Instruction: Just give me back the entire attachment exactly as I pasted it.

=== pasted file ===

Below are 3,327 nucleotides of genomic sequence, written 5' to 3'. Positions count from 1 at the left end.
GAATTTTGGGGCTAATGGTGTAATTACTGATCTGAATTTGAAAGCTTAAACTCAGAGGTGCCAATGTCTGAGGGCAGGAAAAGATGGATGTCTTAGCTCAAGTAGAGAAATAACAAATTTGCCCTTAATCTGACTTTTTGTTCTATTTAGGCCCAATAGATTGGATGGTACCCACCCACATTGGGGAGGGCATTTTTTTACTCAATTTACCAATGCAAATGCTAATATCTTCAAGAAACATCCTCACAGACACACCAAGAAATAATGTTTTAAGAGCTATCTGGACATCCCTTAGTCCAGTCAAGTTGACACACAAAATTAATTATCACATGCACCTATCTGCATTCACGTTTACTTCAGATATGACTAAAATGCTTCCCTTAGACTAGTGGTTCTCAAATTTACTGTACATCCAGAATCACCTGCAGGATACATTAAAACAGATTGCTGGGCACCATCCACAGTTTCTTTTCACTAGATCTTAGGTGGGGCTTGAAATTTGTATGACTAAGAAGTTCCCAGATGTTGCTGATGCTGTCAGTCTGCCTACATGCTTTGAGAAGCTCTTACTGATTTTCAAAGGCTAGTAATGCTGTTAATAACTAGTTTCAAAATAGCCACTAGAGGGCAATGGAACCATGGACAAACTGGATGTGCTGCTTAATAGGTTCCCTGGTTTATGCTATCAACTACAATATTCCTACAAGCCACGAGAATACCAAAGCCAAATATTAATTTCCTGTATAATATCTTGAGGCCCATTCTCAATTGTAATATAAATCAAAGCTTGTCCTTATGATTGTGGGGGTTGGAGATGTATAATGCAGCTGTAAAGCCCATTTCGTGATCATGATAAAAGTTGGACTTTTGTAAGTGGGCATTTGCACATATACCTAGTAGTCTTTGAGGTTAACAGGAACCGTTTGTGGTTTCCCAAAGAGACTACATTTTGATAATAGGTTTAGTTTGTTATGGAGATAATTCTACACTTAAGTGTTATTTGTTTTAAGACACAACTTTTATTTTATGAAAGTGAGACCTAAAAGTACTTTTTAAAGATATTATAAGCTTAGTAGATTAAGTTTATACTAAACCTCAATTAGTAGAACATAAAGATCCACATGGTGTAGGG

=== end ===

Below are 3,327 nucleotides of genomic sequence, written 5' to 3'. Positions count from 1 at the left end.
GAATTTTGGGGCTAATGGTGTAATTACTGATCTGAATTTGAAAGCTTAAACTCAGAGGTGCCAATGTCTGAGGGCAGGAAAAGATGGATGTCTTAGCTCAAGTAGAGAAATAACAAATTTGCCCTTAATCTGACTTTTTGTTCTATTTAGGCCCAATAGATTGGATGGTACCCACCCACATTGGGGAGGGCATTTTTTTACTCAATTTACCAATGCAAATGCTAATATCTTCAAGAAACATCCTCACAGACACACCAAGAAATAATGTTTTAAGAGCTATCTGGACATCCCTTAGTCCAGTCAAGTTGACACACAAAATTAATTATCACATGCACCTATCTGCATTCACGTTTACTTCAGATATGACTAAAATGCTTCCCTTAGACTAGTGGTTCTCAAATTTACTGTACATCCAGAATCACCTGCAGGATACATTAAAACAGATTGCTGGGCACCATCCACAGTTTCTTTTCACTAGATCTTAGGTGGGGCTTGAAATTTGTATGACTAAGAAGTTCCCAGATGTTGCTGATGCTGTCAGTCTGCCTACATGCTTTGAGAAGCTCTTACTGATTTTCAAAGGCTAGTAATGCTGTTAATAACTAGTTTCAAAATAGCCACTAGAGGGCAATGGAACCATGGACAAACTGGATGTGCTGCTTAATAGGTTCCCTGGTTTATGCTATCAACTACAATATTCCTACAAGCCACGAGAATACCAAAGCCAAATATTAATTTCCTGTATAATATCTTGAGGCCCATTCTCAATTGTAATATAAATCAAAGCTTGTCCTTATGATTGTGGGGGTTGGAGATGTATAATGCAGCTGTAAAGCCCATTTCGTGATCATGATAAAAGTTGGACTTTTGTAAGTGGGCATTTGCACATATACCTAGTAGTCTTTGAGGTTAACAGGAACCGTTTGTGGTTTCCCAAAGAGACTACATTTTGATAATAGGTTTAGTTTGTTATGGAGATAATTCTACACTTAAGTGTTATTTGTTTTAAGACACAACTTTTATTTTATGAAAGTGAGACCTAAAAGTACTTTTTAAAGATATTATAAGCTTAGTAGATTAAGTTTATACTAAACCTCAATTAGTAGAACATAAAGATCCACATGGTGTAGGG